It seems you can’t open a magazine these days without being reminded that there is a [GREAT!] [NEW!] [AMAZING!] [EFFECTIVE!] diet available to help you get [THAT PERFECT BODY YOU’VE ALWAYS WANTED!].
Heck, you don’t even have to open the magazine; they shout at you right from the cover!
Today it wasn’t even a magazine, but my daily newspaper, The Toronto Star. Fortunately, this article, written by Timothy Caulfield, Canada Research Chair in Health, Law and Policy at the University of Alberta and author of The Cure for Everything: Untangling the Twisted Messages about Health, Fitness and Happiness, was focused on refuting the claims, and reminding the reader that fad diets do not work.
So, I figured it was time for a post-script to my previous
rant blog post on crash diets.
Let’s recap shall we? Here’s a list of just some of the crazy diets that people spend time and money on:
- Cabbage Soup diet
- Apple Cider Vinegar diet
- Gluten-free (Is everyone gluten-intolerant or Celiac all of a sudden??)
- Paleo diet
- Baby Food diet
- Blood-Type diet
- Alkaline diet
- Juice cleanses (3,5, 7 days or more)
- and the list goes on…
I plead the 5th in terms of confessing to which of these I’ve tried. Suffice to say, I know of which I speak [type].
The science is clear: short-term diets do not work. The vast majority of dieters put on every pound they lost on the diet, plus more, once they go back to regular eating habits.
So what does work then?
Simple: a lifestyle change.
Nothing you do for a short time will have long-standing results. Nothing.
Let’s look at a common scenario we’ve all heard of (and probably lived ourselves):
You have a big event coming up in 2 weeks, or a month, and you want to lose 8 lbs to look great in that new dress (or bikini). What’s the quickest way to make that happen? Well, how about limiting our food intake, juicing, skipping meals or all of the above, as long as we keep our daily calorie intake to less than 1,000.
Chances are, you will lose the weight, but let’s break that weight loss down. You will have lost water weight [and I’m sure we can all agree that water weight will come right back]; and you may have also lost some “real” pounds. But, what makes up those real pounds?
Science tells us that you’ve succeeded in losing much-needed lean muscle mass, not the fat you were hoping to shed. Muscle is what helps our body burn fat. So by losing muscle, you are losing vital bits of your fat-burning machine. Science also tells us that your body will store fat whenever it feels it is in crisis mode or threatened by starvation. This is not up for debate, last time I checked.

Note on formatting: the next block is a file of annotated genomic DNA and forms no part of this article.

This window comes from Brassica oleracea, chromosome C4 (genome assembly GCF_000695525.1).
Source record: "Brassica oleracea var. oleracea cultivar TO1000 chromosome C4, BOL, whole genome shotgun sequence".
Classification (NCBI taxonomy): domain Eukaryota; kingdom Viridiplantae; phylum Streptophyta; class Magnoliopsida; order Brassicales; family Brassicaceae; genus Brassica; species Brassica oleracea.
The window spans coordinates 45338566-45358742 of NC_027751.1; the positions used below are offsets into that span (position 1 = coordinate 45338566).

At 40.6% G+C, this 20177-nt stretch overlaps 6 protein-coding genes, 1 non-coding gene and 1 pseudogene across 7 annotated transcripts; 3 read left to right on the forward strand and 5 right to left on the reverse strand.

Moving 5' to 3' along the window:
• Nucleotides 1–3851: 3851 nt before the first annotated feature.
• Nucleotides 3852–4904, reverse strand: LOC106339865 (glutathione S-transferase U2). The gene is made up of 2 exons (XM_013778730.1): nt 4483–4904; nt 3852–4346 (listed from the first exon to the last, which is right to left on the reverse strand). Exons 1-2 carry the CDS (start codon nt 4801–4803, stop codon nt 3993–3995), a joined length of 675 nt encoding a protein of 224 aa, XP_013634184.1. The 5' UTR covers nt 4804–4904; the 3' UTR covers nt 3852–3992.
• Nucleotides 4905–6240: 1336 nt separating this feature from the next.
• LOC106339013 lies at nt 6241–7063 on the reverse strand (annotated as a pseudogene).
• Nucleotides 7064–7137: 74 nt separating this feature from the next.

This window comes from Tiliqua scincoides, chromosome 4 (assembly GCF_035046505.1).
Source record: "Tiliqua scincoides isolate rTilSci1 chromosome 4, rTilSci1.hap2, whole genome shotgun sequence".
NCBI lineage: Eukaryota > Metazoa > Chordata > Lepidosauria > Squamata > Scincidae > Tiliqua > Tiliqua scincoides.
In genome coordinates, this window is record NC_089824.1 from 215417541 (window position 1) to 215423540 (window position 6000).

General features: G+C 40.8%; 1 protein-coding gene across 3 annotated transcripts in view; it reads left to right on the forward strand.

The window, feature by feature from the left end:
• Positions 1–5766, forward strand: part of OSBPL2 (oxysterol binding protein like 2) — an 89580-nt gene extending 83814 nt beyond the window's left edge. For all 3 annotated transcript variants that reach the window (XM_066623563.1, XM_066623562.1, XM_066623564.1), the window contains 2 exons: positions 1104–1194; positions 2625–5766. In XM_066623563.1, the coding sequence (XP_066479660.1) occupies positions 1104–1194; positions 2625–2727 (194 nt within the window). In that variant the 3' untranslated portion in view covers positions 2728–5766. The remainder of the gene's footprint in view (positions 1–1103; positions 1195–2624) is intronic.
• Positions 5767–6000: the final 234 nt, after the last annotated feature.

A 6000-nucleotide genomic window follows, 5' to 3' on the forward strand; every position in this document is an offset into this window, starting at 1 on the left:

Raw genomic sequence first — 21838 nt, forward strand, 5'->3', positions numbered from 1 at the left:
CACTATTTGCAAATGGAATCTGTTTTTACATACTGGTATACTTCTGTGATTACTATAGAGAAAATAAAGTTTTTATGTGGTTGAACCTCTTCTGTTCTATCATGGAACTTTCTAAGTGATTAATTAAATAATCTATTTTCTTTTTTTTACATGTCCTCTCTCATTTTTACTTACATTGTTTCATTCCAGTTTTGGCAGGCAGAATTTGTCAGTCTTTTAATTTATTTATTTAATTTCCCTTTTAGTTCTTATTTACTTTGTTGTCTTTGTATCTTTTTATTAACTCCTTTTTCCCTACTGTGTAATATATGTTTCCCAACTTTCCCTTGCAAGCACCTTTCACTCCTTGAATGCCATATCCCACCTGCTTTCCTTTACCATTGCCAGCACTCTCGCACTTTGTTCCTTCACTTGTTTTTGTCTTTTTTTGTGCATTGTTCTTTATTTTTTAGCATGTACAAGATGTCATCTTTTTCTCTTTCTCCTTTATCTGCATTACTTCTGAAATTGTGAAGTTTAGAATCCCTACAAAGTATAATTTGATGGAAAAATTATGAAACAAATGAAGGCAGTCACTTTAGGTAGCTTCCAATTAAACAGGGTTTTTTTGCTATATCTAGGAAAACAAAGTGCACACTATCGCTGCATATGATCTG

So, today’s the big event, and look at you, looking great in that dress, 8 lbs lighter. Bravo!
Do you care though that several days after the event, you’ll be back to your pre-starvation weight, and possibly have added 1-2 lbs more? Does that matter?
What about the longer term effects on your metabolism from all this yo-yo dieting and weight loss/gain? Does that matter?
Look, I hate the idea that this post may come off preachy, because God knows I’ve tried almost every fad diet under the sun, but I’m at the point where I have to face the reality of the situation. Accept the science.
The only thing that will help you sustain your goals for body weight/size, is adopting a lifestyle you can embrace and live happily within.
As Timothy Caulfied wrote in his article today:
“Here are my rules for assessing any new approach to weight loss:
1) Assume that all diet fads and trends are wrong and, over the long haul, will not work. This may sound cynical, but history and the best available evidence tells us that this point of view will be correct almost all the time.
2) Remember that testimonials, even a lot of testimonials, should always be viewed with suspicion. In fact, ignore them. Gwyneth looks great. Ditto gluten-free Zooey Deschanel. But that ain’t scientific data.
3) There has never been a miracle-diet-breakthrough that will make sustained weight loss easy. (And I bet there won’t be one in my lifetime).”
Here are the “rules” I’m trying to live by these days:
- Practice portion control. North American serving sizes have exploded over the past 2 decades. And most of us will eat what is served to us. Don’t hesitate to share meals at a restaurant (you’ll still get more than enough!)
- Drink tons of water. This one is self-explanatory, I think. If you have any questions, fire away.
- Make the healthier choice when you can. Brown rice over white. Salad over fries. You get the drill. Doesn’t mean you can’t cheat. It’s only human.
- Cut out as many processed foods as possible. My take on ‘eating clean’. Again, doesn’t mean I never have a Snickers bar or a bag of Miss Vickie’s chips. I do. Just not every day.
- GET MOVING!!! If I’ve tried to make one point with this entire blog, it is that I wholeheartedly believe that you can eat what you want (within reason) as long as you move your body and burn those calories. If you want to lose weight quickly, then move more and eat less/better — but the point is, calorie consumption is only one part of the equation. You have to also consider calorie burn.
I believe everyone needs to make their own choices when it comes health and wellness, but I also have a fervent wish that everyone make those choices armed with knowledge and facts.
Any diet that has an ‘end-date’ is doomed to fail. How can it not?
Instead of looking at short-term fixes, how about trying to adopt a lifestyle that fits, makes sense, and feels good for you?
You might just get that “perfect beach body” in the process.